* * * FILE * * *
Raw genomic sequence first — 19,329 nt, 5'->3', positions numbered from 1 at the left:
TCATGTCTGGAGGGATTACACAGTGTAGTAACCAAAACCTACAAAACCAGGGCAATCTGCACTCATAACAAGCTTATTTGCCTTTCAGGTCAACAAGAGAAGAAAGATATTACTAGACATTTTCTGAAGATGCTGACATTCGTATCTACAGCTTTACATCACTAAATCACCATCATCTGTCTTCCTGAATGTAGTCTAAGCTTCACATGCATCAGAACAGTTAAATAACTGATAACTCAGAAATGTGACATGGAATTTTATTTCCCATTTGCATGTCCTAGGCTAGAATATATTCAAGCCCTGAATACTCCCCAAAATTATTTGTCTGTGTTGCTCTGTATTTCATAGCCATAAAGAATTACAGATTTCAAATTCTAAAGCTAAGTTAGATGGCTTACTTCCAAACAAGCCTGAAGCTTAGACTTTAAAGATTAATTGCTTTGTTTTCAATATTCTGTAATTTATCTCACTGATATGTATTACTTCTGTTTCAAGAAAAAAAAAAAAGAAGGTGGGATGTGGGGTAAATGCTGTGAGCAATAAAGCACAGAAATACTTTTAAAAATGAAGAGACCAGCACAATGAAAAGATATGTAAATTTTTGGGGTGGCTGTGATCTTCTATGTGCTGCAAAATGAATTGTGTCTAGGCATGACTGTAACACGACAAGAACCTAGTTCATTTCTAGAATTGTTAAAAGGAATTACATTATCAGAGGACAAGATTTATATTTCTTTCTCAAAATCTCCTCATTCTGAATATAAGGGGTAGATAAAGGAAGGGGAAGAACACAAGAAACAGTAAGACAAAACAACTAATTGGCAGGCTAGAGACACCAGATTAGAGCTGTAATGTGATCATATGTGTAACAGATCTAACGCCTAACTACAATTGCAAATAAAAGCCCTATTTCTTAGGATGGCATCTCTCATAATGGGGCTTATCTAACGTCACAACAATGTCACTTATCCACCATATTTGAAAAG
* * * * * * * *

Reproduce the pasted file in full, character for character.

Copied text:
Raw genomic sequence first — 19,329 nt, 5'->3', positions numbered from 1 at the left:
TCATGTCTGGAGGGATTACACAGTGTAGTAACCAAAACCTACAAAACCAGGGCAATCTGCACTCATAACAAGCTTATTTGCCTTTCAGGTCAACAAGAGAAGAAAGATATTACTAGACATTTTCTGAAGATGCTGACATTCGTATCTACAGCTTTACATCACTAAATCACCATCATCTGTCTTCCTGAATGTAGTCTAAGCTTCACATGCATCAGAACAGTTAAATAACTGATAACTCAGAAATGTGACATGGAATTTTATTTCCCATTTGCATGTCCTAGGCTAGAATATATTCAAGCCCTGAATACTCCCCAAAATTATTTGTCTGTGTTGCTCTGTATTTCATAGCCATAAAGAATTACAGATTTCAAATTCTAAAGCTAAGTTAGATGGCTTACTTCCAAACAAGCCTGAAGCTTAGACTTTAAAGATTAATTGCTTTGTTTTCAATATTCTGTAATTTATCTCACTGATATGTATTACTTCTGTTTCAAGAAAAAAAAAAAAGAAGGTGGGATGTGGGGTAAATGCTGTGAGCAATAAAGCACAGAAATACTTTTAAAAATGAAGAGACCAGCACAATGAAAAGATATGTAAATTTTTGGGGTGGCTGTGATCTTCTATGTGCTGCAAAATGAATTGTGTCTAGGCATGACTGTAACACGACAAGAACCTAGTTCATTTCTAGAATTGTTAAAAGGAATTACATTATCAGAGGACAAGATTTATATTTCTTTCTCAAAATCTCCTCATTCTGAATATAAGGGGTAGATAAAGGAAGGGGAAGAACACAAGAAACAGTAAGACAAAACAACTAATTGGCAGGCTAGAGACACCAGATTAGAGCTGTAATGTGATCATATGTGTAACAGATCTAACGCCTAACTACAATTGCAAATAAAAGCCCTATTTCTTAGGATGGCATCTCTCATAATGGGGCTTATCTAACGTCACAACAATGTCACTTATCCACCATATTTGAAAAG